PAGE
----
Jesus never had to offer this sacrifice because he is holy, blameless, and pure. He endured the same temptations common to all humanity but without sin. He was tempted to abandon his mission but he chose unqualified obedience. He was untouched by the presence of evil in the world. He offered no confession because no transgression had been committed. In the Levitical code, only an unblemished animal could be offered as a sacrifice. Even in his humanity, Jesus remained spotless, and unblemished.

A woman visited a plastic surgeon about her husband. She told the doctor the tragic story of his injury while attempting to save his parents from a burning house. He couldn't get to them and they both were killed. He suffered terrible burns and disfigurement. He had given up on life and gone into hiding. He would not let anyone see him - not even his wife.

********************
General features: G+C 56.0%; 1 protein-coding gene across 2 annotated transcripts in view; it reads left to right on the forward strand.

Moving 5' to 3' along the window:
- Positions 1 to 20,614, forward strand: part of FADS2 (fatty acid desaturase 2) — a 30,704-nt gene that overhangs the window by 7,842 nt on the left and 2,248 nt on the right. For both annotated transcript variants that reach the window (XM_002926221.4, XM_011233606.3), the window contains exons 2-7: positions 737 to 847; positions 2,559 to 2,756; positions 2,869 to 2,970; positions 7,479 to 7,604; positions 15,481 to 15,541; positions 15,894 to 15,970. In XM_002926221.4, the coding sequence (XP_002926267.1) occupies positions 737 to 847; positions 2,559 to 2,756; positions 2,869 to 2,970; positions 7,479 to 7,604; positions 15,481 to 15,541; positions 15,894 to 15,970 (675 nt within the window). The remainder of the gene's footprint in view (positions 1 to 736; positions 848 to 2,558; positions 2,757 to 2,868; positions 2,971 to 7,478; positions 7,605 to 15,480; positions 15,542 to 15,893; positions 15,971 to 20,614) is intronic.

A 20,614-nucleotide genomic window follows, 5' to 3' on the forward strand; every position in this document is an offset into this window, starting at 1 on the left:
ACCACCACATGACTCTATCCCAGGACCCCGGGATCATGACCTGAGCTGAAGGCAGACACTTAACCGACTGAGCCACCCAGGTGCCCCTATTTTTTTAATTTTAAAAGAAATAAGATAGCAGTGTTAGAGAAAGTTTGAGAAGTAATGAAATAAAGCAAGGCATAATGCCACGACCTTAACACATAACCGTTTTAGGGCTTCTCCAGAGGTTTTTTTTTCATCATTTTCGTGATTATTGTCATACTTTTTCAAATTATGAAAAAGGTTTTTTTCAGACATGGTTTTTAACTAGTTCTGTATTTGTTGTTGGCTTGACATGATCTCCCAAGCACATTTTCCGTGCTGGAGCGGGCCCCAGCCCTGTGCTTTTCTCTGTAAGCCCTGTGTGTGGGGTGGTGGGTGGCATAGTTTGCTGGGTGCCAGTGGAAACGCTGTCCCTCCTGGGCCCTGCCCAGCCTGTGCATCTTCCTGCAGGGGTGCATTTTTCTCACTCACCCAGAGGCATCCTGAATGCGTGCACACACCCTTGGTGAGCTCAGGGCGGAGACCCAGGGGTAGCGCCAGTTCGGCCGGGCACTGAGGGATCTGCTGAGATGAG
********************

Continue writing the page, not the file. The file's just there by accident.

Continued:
The doctor assured the woman that he would be able to reconstruct her husband's face. She explained that was not her request. Her husband would not agree to the surgery. He believed that God had disfigured him for not saving his parents. She had come to ask the doctor to disfigure her face. She thought that if she could share his pain then he might allow her back into his life. While deeply moved by the woman's willingness to sacrifice her physical appearance the doctor refused her offer but gained her permission to talk to her husband. 

When the surgeon visited the couple's home, he knocked loudly on the husband's door and explained who he was and what he intended to do. The husband did not respond. The surgeon called out again but again his plea met silence. The doctor paused and then said, "Your wife wants me to disfigure her face, to make her face like yours in hope that you will let her back into your life. That's how much she loves you. That's how much she wants to help you."

After a brief pause, footsteps were heard and then the doorknob slowly turned. The husband opened the door. His wife's offering set him free from the prison of his room.3

Hebrews tells us that Jesus did not stand on the sidelines like a fanatical coach screaming at his players. He did not solemnly shake his head over the plight of our brokenness and suffering. He did not turn away and hide his eyes from the pain of human existence.